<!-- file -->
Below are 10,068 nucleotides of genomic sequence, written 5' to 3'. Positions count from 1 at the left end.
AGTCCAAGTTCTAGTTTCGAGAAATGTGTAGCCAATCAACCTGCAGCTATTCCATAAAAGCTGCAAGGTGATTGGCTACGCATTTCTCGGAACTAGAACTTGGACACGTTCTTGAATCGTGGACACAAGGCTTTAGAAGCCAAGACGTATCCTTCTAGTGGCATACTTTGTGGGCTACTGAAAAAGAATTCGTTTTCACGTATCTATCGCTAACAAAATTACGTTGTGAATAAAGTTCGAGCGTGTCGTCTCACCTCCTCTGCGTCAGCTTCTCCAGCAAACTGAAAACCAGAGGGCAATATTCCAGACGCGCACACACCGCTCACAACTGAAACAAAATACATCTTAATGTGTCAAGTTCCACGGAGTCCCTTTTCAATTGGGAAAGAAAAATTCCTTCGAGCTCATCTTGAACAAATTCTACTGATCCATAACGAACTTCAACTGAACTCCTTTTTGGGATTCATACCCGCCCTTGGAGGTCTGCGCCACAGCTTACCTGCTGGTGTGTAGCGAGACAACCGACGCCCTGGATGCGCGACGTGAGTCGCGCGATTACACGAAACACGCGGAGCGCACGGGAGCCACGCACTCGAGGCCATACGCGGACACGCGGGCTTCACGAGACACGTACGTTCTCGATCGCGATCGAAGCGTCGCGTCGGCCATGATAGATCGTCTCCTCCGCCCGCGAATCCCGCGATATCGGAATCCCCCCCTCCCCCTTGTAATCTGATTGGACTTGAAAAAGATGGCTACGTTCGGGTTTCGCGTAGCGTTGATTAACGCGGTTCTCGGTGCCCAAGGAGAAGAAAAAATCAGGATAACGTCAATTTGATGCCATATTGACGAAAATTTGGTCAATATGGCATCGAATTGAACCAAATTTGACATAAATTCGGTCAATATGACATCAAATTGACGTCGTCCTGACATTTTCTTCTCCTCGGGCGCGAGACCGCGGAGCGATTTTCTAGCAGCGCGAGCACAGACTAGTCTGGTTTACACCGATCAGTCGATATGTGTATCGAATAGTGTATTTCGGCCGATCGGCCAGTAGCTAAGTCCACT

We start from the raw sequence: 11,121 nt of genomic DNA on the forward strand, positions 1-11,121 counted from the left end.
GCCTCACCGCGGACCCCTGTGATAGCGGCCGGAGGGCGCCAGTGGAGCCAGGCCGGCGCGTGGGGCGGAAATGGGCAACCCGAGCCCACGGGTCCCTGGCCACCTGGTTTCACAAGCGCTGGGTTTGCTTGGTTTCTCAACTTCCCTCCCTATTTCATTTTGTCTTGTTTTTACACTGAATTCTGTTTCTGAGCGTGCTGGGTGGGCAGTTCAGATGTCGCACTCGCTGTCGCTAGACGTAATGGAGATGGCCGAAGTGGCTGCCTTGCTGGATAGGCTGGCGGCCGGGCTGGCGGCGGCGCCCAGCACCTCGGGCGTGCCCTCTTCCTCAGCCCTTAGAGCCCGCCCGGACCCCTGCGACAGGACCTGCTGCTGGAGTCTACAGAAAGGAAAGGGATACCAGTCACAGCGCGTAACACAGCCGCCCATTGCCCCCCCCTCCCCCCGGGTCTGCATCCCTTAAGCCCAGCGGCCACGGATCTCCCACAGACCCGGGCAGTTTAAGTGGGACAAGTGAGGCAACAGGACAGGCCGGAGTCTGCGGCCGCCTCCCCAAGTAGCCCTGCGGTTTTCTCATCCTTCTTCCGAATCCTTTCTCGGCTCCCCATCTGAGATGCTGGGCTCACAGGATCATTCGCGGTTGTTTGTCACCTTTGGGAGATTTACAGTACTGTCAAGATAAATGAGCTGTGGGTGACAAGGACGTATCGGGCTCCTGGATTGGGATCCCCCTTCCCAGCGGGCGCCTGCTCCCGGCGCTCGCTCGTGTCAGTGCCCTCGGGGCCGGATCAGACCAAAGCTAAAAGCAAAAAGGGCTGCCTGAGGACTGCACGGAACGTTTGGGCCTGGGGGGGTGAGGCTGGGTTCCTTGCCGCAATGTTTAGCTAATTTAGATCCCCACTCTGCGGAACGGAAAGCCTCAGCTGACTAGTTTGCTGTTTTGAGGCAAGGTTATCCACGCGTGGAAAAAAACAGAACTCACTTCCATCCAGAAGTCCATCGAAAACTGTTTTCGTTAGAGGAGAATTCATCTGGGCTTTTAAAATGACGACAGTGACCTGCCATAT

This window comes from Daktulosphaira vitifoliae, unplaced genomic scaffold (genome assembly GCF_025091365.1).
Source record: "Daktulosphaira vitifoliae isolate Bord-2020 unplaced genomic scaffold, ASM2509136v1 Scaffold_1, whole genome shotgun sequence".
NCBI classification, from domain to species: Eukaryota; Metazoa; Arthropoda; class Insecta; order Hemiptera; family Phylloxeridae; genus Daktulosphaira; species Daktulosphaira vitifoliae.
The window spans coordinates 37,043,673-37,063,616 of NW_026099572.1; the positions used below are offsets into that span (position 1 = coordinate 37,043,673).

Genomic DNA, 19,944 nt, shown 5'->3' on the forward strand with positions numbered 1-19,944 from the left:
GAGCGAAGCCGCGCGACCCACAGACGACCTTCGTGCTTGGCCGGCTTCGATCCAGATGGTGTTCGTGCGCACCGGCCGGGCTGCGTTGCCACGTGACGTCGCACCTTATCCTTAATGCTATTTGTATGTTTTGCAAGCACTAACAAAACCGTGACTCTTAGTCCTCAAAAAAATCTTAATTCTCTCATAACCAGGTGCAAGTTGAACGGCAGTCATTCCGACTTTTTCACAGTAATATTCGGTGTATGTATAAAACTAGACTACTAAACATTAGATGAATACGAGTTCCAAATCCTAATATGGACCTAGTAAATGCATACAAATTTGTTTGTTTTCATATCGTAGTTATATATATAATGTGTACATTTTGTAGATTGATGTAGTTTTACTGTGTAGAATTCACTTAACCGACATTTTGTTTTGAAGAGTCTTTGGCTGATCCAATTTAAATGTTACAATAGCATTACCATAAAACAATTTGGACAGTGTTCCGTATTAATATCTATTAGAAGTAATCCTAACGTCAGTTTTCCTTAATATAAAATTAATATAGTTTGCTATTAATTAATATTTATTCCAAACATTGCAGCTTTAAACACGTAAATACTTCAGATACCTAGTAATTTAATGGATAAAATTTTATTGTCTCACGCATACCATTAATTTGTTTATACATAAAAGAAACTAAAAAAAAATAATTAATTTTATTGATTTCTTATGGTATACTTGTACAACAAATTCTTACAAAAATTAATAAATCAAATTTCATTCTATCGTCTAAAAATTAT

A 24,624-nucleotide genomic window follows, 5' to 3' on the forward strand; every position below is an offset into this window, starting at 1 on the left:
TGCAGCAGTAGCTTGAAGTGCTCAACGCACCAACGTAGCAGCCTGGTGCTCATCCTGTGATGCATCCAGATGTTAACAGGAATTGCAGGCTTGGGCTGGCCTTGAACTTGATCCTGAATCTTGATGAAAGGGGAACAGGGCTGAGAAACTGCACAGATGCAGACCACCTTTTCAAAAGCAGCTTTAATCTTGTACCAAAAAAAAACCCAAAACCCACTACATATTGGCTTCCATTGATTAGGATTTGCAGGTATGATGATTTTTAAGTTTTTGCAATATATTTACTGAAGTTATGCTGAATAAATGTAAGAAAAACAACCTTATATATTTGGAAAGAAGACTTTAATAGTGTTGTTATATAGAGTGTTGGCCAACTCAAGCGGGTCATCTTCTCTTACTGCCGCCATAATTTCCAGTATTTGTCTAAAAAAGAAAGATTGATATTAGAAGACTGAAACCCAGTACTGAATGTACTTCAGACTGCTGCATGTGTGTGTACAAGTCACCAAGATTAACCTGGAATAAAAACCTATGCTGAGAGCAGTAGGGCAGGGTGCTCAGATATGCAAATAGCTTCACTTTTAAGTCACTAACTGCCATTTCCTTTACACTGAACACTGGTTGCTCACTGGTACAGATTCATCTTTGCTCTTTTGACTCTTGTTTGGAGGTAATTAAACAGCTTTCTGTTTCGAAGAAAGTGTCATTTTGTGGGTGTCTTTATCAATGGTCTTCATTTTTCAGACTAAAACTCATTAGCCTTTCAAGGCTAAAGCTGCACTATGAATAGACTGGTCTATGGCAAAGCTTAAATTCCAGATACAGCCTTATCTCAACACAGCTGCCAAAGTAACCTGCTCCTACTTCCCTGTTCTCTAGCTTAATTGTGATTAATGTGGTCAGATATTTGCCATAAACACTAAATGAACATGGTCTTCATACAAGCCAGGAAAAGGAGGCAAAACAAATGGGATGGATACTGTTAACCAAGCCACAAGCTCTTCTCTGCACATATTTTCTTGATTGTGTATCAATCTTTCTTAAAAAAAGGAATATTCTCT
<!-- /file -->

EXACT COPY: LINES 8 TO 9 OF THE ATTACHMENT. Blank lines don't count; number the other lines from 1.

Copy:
The window spans coordinates 37,043,673-37,063,616 of NW_026099572.1; the positions used below are offsets into that span (position 1 = coordinate 37,043,673).

Genomic DNA, 19,944 nt, shown 5'->3' on the forward strand with positions numbered 1-19,944 from the left: